Lending institutions in the United States reported a 16 percent increase in their credit card chargeoff rates in the third quarter of 2011, according to data released last week by the Federal Reserve.
The Fed said that its member banks reported a seasonally adjusted, annualized credit card charge-off rate that averaged 5.81 percent in the third quarter, up from 5 percent in the second quarter. The average writedown rate was, however, drastically lower than the 8.71 percent rate reported in the year-ago period.
Since peaking at 10.44 percent in the second quarter of 2010, the average credit card charge-off rate has steadily and precipitously declined each quarter as financial institutions shed bad debt to shore up balance sheets. The spike in the third quarter of 2011 is the first increase in five quarters.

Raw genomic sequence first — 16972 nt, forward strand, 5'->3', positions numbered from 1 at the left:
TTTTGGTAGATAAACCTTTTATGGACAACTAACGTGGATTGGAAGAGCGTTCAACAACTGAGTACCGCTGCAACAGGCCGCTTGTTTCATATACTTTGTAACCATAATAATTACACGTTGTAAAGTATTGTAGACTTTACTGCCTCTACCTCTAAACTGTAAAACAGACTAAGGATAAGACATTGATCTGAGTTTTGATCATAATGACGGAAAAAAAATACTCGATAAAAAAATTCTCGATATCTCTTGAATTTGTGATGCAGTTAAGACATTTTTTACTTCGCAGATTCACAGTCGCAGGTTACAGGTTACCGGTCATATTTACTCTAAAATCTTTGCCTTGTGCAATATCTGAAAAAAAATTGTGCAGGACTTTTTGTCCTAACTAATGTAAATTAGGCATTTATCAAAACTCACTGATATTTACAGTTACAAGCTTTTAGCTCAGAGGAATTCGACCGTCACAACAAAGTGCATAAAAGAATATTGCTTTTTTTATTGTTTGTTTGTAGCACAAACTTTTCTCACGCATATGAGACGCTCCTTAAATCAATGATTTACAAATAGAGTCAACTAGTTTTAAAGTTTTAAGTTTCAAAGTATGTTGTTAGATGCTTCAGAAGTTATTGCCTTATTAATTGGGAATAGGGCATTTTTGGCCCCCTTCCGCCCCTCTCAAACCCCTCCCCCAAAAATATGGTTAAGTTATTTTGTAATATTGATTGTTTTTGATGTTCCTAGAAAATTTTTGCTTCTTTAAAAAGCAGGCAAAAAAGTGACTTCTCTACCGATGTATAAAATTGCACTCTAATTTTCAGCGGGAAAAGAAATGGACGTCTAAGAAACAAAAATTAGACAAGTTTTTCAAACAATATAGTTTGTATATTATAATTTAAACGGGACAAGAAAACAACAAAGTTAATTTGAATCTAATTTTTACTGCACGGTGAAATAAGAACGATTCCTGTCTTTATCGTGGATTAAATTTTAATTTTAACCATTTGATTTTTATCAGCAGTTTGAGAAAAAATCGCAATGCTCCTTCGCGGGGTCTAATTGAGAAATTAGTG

Credit card delinquencies touched a fresh low since the financial crisis, averaging 3.47 percent in Q3 2011, down 4 percent from the 3.62 percent rate reported in Q2 2011. It was the lowest credit card delinquency rate in more than 16 years, and the fourth lowest quarterly rate since the Fed began tracking the data in 1991.
Card delinquencies have been steadily declining over the past two years, also due to structural changes at lending institutions. After the liquidity crisis of 2008 and 2009, banks tightened credit card lending standards and greatly reduced available credit limits for most consumers, concentrating new offers to only the most creditworthy customers. As a result, delinquencies dropped steadily and continue to move downward.